We have been Tim and Lesha’s contractor from the beginning, helping them navigate every step of their building process – from bringing utilities to their raw unimproved land, to the design and construction of their guest house and livestock barn, and most recently – building their 4,189-s.f. custom home.
Tim and Lesha’s rustic farmhouse is finished and we’re excited to share it with you. View the photo gallery (below) or explore the home in this VIDEO TOUR.
The architect’s 3-D rendering (above) comes to life in the finished home (below).
The exterior siding is a combination of painted board and batten, stained wood …
… natural stone veneer and timber frame.
Black garage doors, window trim, outdoor lighting and roofing add bold contrast and interest to the home.
It’s satisfying to compare the rendering of the back of the house (above) to the actual build out (below).
It also proves the power and value of 3-D renderings to help visualize a project before you begin.
The view from the guest house porch will be even more beautiful once the landscaping is finished.
Engineered hardwood flooring looks amazing in an open-concept design like this one. Tim and Lesha have two dogs, so the floor is easy to clean and has a scratch-resistant surface.
The kitchen island boasts two counter heights as well as two countertop materials. The bar-height counter (42”) is granite, and the standard-height counter (36”) is a durable, yet beautiful, Cambria quartz countertop. The island base cabinets are made from knotty alder. They were first painted gray and then lightly sanded to remove some of the paint with a rub-through process. A dark brown glaze was applied to add depth of color, and to accentuate the door profile.
The dining room is open to the kitchen and floods both rooms with natural light. Interior doors and trim throughout the home, like those seen in the dining room, are made from knotty alder.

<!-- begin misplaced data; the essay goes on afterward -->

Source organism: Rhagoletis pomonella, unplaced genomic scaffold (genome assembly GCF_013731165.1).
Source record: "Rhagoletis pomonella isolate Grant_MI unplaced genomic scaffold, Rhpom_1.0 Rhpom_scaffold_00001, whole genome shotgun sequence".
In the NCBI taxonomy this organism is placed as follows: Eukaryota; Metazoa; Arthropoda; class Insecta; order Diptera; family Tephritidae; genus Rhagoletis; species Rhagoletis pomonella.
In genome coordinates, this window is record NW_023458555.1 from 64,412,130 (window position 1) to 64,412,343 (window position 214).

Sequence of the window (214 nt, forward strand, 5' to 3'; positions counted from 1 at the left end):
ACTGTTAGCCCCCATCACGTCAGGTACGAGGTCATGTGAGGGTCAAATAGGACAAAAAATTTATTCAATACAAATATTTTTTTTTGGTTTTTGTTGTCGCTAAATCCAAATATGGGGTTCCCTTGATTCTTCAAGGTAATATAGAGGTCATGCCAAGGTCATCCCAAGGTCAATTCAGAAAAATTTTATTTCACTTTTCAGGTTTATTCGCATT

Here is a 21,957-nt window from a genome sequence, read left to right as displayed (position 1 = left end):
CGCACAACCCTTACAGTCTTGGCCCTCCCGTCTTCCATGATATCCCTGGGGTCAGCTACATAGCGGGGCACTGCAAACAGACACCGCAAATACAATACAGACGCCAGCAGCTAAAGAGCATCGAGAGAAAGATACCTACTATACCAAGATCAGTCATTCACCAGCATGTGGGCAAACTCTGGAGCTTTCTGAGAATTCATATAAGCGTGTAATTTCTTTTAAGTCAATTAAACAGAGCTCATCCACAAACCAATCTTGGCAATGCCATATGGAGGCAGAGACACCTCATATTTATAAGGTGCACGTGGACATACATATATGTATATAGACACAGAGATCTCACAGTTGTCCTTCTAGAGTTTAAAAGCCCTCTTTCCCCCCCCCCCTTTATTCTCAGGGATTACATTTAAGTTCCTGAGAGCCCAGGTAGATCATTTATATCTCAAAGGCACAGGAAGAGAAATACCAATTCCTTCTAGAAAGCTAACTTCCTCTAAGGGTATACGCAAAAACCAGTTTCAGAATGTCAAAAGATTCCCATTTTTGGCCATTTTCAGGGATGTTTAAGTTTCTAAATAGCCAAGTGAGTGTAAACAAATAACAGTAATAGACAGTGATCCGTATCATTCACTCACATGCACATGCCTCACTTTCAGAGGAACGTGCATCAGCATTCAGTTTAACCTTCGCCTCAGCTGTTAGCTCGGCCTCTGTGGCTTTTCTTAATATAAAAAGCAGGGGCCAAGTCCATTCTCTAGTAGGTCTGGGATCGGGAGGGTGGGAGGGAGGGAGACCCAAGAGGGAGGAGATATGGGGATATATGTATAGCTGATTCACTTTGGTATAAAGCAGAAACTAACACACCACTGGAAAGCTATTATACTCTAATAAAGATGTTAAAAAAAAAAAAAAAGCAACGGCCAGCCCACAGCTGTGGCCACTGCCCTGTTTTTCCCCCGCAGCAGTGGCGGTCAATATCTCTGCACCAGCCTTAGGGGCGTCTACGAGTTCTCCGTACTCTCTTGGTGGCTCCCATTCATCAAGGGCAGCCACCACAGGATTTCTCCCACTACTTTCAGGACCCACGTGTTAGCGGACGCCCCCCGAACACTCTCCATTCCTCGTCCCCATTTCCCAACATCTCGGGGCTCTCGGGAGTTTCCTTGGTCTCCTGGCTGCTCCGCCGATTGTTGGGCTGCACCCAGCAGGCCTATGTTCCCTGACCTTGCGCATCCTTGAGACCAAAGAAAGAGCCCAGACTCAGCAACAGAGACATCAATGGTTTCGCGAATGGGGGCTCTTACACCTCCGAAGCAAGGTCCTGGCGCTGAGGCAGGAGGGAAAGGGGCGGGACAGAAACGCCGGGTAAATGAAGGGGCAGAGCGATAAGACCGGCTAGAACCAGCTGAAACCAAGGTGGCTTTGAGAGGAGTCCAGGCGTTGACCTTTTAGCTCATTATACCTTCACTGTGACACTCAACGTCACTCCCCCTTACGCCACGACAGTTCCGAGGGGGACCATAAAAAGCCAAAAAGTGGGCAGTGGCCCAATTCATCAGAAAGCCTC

The 8-light Coronado chandelier, and matching Coronado wall sconces, are by Kalco.
Upper and lower perimeter kitchen cabinetry are made from knotty alder.
Here’s a closer look at the 42-inch custom steel range hood by local artisan shop Raw Urth.
The pot filler is mounted on a wall of 4-inch by 8-inch Chateau subway tiles by Bedrosians.
A new twist on metal plumbing fixtures for 2020 is an updated and understated gold. Mixed finishes – especially in combinations of gold and black like you see on this kitchen faucet – continue to gain in popularity.
To the left of the island is a custom coffee bar.
The ledge is much deeper than it appears in these photos, and the antique corbels add personality to the space.
This open and inviting home is perfect for entertaining.
On either side of the fireplace are matching walls of windows and sliding doors. The doors make it easy to access patios and outdoor seating areas on the front and back of the house. And the abundance of glass offers stunning views of the hillsides.
The tongue-and-groove ceiling is the same weathered wood used on the home’s exterior, and the beams, columns and trusses are Douglas fir.
The fireplace has rightfully earned its place as the centerpiece of the lodge room. It took several craftsmen to transform the framed firebox (left) into the finished fireplace (right) you see today. The mantle alone, for example, which sits on stone corbels and above a stone keystone, was hewn from a 100-year-old barn beam.
The powder bath’s 42-inch wainscoting was painted a deep Iron Ore gray by Sherwin Williams.
The flooring is a striking 12-inch by 12-inch pattern tile called Memoir by Daltile in Petal Black.
And the metal sconces, accents and fixtures are in a warm, brushed brass.
Including the oblong mirror frame and towel ring (not pictured).
GUEST BEDROOM, BATH and STUDY
In addition to the two-bedroom guest house, Tim and Lesha have a guest bedroom with a private bathroom in their main home.
Unlike other rooms on the main level, the wood flooring runs diagonally in the guest bedroom, adjacent study (above), and the hallway between the two rooms.
This is because every plank on the main level of the home was installed in a north-south direction. So when the floorplan turns at a 45-degree angle (see red arrow above), the wood flooring continues to run north and south in the rooms “at the elbow” of the home. Installing all of the planks in parallel was intentional.
It creates an uninterrupted expanse of wood flooring that draws the eye through the entire first floor, making the home feel larger.